I’ve spent the last three weeks out of the country and just returned to Tunis. During my visits to South Africa and Washington DC I’ve had a chance to speak with bloggers, civil society representatives, government officials, and aid workers.
Tunisia has been the subject of so many conversations, discussions, seminars, and presentations in some ways it felt like I came from the center of the world. At the same time, it was remarkable how the discourse outside of Tunisia has differed from the reality of pre-election Tunisia.
To bloggers and civil society activists, the revolution has been a model of talking truth to power and has demonstrated the importance of unfettered access to information (the internet, wiki leaks, the government, etc). To aid workers, Tunisia is a guinea pig, more accessible than Egypt, less dangerous and volatile than Libya – a place to experiment with different aid policies. To government officials, depending on their authoritarian persuasion, Tunisia represents the best hope for democracy and an example for peaceful democratic transitions.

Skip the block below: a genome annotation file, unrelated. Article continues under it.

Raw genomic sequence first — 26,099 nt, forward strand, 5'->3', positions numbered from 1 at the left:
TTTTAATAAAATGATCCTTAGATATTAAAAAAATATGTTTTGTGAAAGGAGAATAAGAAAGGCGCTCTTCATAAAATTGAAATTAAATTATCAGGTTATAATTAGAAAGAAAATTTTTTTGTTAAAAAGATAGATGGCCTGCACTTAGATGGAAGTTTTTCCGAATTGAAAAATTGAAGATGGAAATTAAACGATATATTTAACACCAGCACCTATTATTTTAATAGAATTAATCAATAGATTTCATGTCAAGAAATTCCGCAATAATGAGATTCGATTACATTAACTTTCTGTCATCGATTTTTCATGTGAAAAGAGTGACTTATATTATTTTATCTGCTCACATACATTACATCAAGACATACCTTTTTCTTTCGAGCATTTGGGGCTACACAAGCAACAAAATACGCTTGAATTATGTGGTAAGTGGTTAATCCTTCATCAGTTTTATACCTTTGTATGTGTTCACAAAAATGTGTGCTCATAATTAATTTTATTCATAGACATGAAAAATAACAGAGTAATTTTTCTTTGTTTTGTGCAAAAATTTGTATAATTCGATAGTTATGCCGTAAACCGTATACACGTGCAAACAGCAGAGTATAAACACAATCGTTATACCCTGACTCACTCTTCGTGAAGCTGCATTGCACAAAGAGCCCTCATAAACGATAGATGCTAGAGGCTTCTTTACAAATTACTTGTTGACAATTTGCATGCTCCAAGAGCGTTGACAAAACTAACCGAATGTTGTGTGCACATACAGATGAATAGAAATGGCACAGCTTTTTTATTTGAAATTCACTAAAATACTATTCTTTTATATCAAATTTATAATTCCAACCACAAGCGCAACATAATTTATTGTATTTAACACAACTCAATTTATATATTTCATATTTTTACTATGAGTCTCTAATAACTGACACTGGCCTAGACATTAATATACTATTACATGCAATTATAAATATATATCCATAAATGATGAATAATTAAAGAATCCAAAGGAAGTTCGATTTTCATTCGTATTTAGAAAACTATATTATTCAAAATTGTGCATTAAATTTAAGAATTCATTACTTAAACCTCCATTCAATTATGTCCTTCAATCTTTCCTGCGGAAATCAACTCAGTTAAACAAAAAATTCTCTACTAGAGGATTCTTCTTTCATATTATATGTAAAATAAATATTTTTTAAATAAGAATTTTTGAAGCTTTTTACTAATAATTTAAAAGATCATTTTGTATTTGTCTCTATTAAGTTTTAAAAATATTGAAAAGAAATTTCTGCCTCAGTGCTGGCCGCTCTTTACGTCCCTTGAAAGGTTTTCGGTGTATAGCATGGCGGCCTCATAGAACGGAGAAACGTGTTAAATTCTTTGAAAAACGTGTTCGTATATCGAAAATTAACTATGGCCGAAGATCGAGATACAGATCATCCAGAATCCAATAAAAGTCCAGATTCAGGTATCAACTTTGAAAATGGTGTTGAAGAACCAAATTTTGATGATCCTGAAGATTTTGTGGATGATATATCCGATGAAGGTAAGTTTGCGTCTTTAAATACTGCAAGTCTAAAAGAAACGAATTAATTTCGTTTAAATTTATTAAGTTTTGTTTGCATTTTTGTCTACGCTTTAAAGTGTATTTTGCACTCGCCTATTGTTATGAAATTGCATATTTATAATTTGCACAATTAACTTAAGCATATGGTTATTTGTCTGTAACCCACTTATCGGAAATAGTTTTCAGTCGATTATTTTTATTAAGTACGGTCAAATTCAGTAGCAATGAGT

The reality in Tunis is far removed and much more complex than these perspectives. Mythologizing the Tunisian revolution did not stop with the myths around Sidi Bouzid, but continues from capitals to bloggingheads around the world. In the coming weeks I will explore these topics further through the lens of the upcoming elections, now less than three weeks away.